As you can see, my antibodies (Thyroid Peroxidase) was very high, so was my TSH and my Free T4 was a little out of range. This was enough for her to prescribe me 75mcg’s of Levothyroxine, the generic brand of Synthroid, the artificial thyroid hormone replacement drug.
I started on it right away and within just a couple of days was already feeling better despite her telling me that it could take up to two weeks to start feeling results. I was over the moon! Finally, there was evidence to back up what I was feeling, to show that it wasn’t just in my head. I took my medication exactly as directed and for a while, it worked. But I noticed as a couple months past that my period was going longer and longer in between. This was totally new for me, having had more than my fair share to date than was necessary. I chalked it up in August to the stress of my wedding.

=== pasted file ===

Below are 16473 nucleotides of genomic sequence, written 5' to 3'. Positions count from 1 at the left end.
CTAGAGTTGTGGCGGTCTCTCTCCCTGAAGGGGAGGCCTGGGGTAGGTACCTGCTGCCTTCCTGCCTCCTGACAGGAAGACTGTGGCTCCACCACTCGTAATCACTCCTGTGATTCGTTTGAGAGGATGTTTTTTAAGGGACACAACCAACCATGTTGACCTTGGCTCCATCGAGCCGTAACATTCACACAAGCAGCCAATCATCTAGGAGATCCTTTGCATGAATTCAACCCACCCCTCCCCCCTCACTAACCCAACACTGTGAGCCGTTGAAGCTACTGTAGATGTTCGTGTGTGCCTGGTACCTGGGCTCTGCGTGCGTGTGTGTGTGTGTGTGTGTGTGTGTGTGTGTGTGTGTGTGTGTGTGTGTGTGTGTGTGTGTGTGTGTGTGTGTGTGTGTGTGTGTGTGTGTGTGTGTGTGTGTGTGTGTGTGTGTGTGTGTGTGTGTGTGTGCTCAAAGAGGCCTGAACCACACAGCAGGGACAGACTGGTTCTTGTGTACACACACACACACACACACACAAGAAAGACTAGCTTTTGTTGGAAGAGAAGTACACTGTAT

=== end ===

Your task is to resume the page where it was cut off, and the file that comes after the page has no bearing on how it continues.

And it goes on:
But September came and went with no sign of a period again, either. And I’d started running hot, having hot flashes randomly, my heart was thumping out of my chest sometimes all night long so I couldn’t sleep and my skin was so dried out I was flaking like a lizard. Something was very, very off.
I called the doctor’s office and scheduled a follow up blood test to see where my levels were. The news was not great.
My TSH was WAY below normal range, while my T4 and T3 were very high. I was in serious HYPERthyroidism!! I had swung on the scale and tipped clear over the other side. I was devastated! Not only was I feeling even worse than before, I was having night sweats, heart palpitations, I couldn’t sleep, my hair was falling out and I felt like a walking steam boiler who was blowing apart at the seams. My doctor told me to stop taking all my medication immediately and let my body start to equalize itself.
I had been off of all medicine for about 4 weeks when I was back to feeling worse than I ever had before. I was really struggling to get out of bed and I felt like I could collapse and sleep all day at any given moment. Not to mention my body hurt so bad that even a hot shower and IBU’s couldn’t stop the pain. I called the doc and told her that I couldn’t wait another 3 weeks to check my blood, so she got me in the same day and these results were my most shocking yet.